Tuberculosis kills nearly 2 million people worldwide every year. One-third of the world’s population is infected with the bacterial disease. Even in the US, where the disease is thought to be under control, tuberculosis infected nearly 9,300 people last year.
Rates of tuberculosis in the US declined steadily in the mid-1900s, and by 1983 scientists at the Centers for Disease Control and Prevention predicted the disease would be eradicated by 2000. But the HIV epidemic in the 1980s contributed to a spike in tuberculosis cases, since people with the virus are more susceptible. And with increased global travel and immigration, the goal of eradication has grown out of reach.
The disease has persisted in part because of the lack of an effective vaccine. Plus, a growing number of cases have become resistant to antibiotics. Researchers at St Louis University (SLU) want to find better ways to prevent and treat the disease as part of an international call to action.
“The slope of cases is declining again, but it’s a wake-up call that it’s going to be hard to eradicate something that’s infected a third of the world,” said Dr Daniel Hoft, director of St Louis University’s division of infectious diseases, allergy and immunology.
One avenue of research involves the delivery method for the vaccine. It is usually administered just under the skin, producing a blister and small scar in most people. Researchers at SLU, funded partially through the Bill and Melinda Gates Foundation, have studied an oral version. They found that combining it with the skin shot seems to produce a better immune response, particularly in the lungs where the germs tend to settle.
A vaccine for TB has been available for nearly 100 years, but it isn’t effective at stopping the spread of the disease. The vaccine is thought to protect against life-threatening TB complications, including meningitis, in childhood. The World Health Organisation recommends all babies in countries with high TB rates (not including the US) get vaccinated as soon as possible after birth.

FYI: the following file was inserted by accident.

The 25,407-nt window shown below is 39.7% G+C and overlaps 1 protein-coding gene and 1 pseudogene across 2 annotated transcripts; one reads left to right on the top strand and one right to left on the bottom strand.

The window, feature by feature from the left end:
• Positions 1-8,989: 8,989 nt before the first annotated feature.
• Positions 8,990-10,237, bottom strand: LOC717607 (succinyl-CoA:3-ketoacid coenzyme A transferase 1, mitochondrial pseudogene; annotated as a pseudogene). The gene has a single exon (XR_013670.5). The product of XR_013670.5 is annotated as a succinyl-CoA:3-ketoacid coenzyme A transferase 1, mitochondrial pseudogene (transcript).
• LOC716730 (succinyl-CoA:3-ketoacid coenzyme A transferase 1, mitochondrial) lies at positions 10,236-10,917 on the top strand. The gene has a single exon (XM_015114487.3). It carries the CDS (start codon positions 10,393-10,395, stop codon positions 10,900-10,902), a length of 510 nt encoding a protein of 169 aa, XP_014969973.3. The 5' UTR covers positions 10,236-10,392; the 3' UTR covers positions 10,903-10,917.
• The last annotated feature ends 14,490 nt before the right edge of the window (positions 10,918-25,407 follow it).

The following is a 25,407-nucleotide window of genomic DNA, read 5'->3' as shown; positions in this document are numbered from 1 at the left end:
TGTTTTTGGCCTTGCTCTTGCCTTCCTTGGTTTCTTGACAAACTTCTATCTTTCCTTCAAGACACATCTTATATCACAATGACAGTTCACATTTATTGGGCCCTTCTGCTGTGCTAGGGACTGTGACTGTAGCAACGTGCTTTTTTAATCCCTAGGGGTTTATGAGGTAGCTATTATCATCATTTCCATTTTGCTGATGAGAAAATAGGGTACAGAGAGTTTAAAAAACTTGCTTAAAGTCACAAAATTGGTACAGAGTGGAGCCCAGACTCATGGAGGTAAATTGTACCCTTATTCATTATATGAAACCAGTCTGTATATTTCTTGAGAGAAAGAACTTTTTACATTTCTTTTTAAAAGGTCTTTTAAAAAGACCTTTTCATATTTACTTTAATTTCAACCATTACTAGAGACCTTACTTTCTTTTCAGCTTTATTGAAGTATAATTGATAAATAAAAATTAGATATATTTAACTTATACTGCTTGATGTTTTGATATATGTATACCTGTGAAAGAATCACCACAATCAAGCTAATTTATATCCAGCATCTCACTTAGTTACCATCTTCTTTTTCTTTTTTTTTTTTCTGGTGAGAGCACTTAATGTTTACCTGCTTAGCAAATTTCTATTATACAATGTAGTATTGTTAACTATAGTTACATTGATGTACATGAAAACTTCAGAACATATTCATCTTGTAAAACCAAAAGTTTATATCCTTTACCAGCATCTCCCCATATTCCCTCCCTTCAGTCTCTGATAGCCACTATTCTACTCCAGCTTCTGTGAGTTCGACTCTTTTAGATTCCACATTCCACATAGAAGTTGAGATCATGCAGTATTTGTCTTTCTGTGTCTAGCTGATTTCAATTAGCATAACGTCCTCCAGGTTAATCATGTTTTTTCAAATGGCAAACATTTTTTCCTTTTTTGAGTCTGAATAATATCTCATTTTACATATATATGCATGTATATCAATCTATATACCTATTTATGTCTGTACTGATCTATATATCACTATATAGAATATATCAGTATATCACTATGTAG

“It hasn’t made a dent in the overall prevalence of the disease although it has saved many lives in the first five years of life,” Hoft said. “We’ve been trying to understand a lot more about what (the vaccine) does and doesn’t do and how can we develop a better vaccine to lower prevalence.”
The researchers also are recruiting in St Louis for a small trial where volunteers will undergo a blood filtering process to separate white blood cells before and after vaccination. Those cells will then be studied for more clues about how the vaccine works.
Tuberculosis is caused by bacteria that can spread through the air when an infected person coughs or sneezes. The bacteria usually infect the lungs but can also reach the kidneys, spine and brain. In most people, the immune system keeps the bacteria in check without symptoms. If the disease activates, it usually can be treated and cured.
If people don’t have access to treatment, or don’t complete the six- to nine-month drug regimen, the bacteria can become resistant to antibiotics.
About 3,000 people have latent tuberculosis cases in Missouri, and the state records an additional 100 active infections each year. About one-third of the cases come from the St Louis region. Illinois reported 342 active tuberculosis cases last year. Only people with active infections can spread the disease to family members and others in close contact. Internationally, tuberculosis remains a top-10 killer.
“The failure to control TB is a direct consequence of the gross inequities in the distribution of wealth and health care both within and between countries. Control of TB is ultimately a question of justice and human rights,” a World Health Organization position paper says.
On the treatment side, SLU is part of a trial in Africa with 350 people who have drug-resistant TB. Currently the only option for people with drug-resistant tuberculosis is to get daily shots for six months plus take oral drugs for nearly three years. Patient compliance is low, and the side effects can include hearing loss and kidney disease. The cost is up to $500,000 for a three-year regimen compared to $18,000 for a case that responds to typical antibiotics, according to the CDC.
In the trial, one group will get the standard treatment and another will get a new drug given orally to replace the injections. If the treatment is safe and effective, it could become a more practical method for tackling the epidemic. “We really need this not only to make it easier for people but to have a better chance of not having more drug resistance occurring,” Hoft said.
Agencies. Efforts continue to find effective TB vaccine. Daily Times, September 5, 2017.